Two years ago, Ted Nordhaus and Michael Shellenberger wrote a provocative paper entitled The Death of Environmentalism in which they argued that to meet current challenges, environmentalists need to develop “a set of proposals that simultaneously energize ‘our’ base, win over new allies, divide our opponents, achieve policy victories and make America’s values more progressive.”
What does that really mean?
I believe it means that environmentalists should engage in a culture war and opt for socialism.
By definition, progressivism means interventionist economics such as taxing the wealthy more than the poor, opposing the influence of corporations, being skeptical of government because it is not controlling more of our economy and advocating governmental reformation to expand wealth transfer. In practice, Associate Professor and self-proclaimed socialist, Greg Albo, endorses an environmental progressivism that includes:
Work time reduction and increased leisure time; massive expansion of collective services such as daycare, education, parks, museums, and other recreation facilities; increased funding of the “grant economy” for cultural workers, community festivals, and the like; a mass shift to public transportation funded by long-term (50-year) bond floats; major income redistribution given the huge class differences in causing environmental degradation; increased worker input into the health and ecological conditions of labor processes; expansion of the cooperative and worker-controlled enterprise sector as a basis for building alternative local communities; debt relief for the global south; mass transfer of sustainable technologies; sharply limited growth in the north to provide room for growth in less developed zones and to diminish inequality; and so forth.
More simply, as Gus Speth, former dean of the Yale Forestry School, puts it, “[environmentalists need to] challenge the power of corporations and question the nation’s commitment to perpetual economic growth.” He suggests: “The solution is to figure what needs to be done to change today’s capitalism.”
In sum, progressive environmentalism of the sort advocated by Nordhaus and Shellenberger would be to link environmental goals to all the other progressive social goals and sell this utopian vision and values. (It includes a one-world order, as needed to deal with global warming.) They want environmentalists to man the barricades and militate for a political overthrow of existing political systems, or at least what they think of as the entrenched political powers.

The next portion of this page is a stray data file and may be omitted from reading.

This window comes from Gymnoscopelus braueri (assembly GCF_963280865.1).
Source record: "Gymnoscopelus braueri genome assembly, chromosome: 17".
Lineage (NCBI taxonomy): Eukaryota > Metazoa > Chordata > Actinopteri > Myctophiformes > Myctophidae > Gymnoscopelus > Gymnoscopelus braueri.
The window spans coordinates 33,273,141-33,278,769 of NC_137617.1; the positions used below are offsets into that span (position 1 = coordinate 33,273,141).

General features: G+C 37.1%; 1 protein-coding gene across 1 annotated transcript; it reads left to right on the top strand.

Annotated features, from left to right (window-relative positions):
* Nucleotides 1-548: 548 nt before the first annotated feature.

Let’s bring this down to earth, so to speak. How would this “progressivism” apply to the Chesapeake Bay? Long-time advocate for the Bay, Howard Ernst, has taken up the progressive call. He wants to see William C. Baker, the Chesapeake Bay Foundation’s long-standing and remarkably able chief executive, resign. He wants a “dark green” approach (read bright pink). Light green vs. dark green, Ernst says, is about voluntary vs. mandatory, about “caring” vs. confrontation, about acting “responsibly” vs. demanding clean water, just as the Civil Rights movement demanded equality.
The progressives are supposed to care about the economy and jobs. Yet they take no steps to recognize the opportunity costs of regulations that fail to honor the need for economic growth. They believe in using the power of the economy to shift to “green” energy, but they want to do so by picking winners and subsidizing their favorite energy alternatives; rather than opening up new energy resources and intellectual endeavor, and letting the market place pick the winners. They believe centralized governmental regulatory controls work better than old fashioned stewardship.
To solve the problems of the Bay, we need stewardship, which can include regulation. But let’s remember what the goals of old fashioned stewardship are: (1) to ensure the estate, Virginia citizens and businesses, has sufficient revenue to meet their needs (think of jobs and being profitable); and, (2) to ensure the estate’s assets grow (think better educated and more productive citizens and husbanding of natural, agricultural, commercial, industrial and productive resources).
We don’t need pink politics to create a green economy. We can grow Virginia’s economy, in part, by increasing the productive capacity of the Bay and its ecology. Think of it this way, the new green is a healthy blue.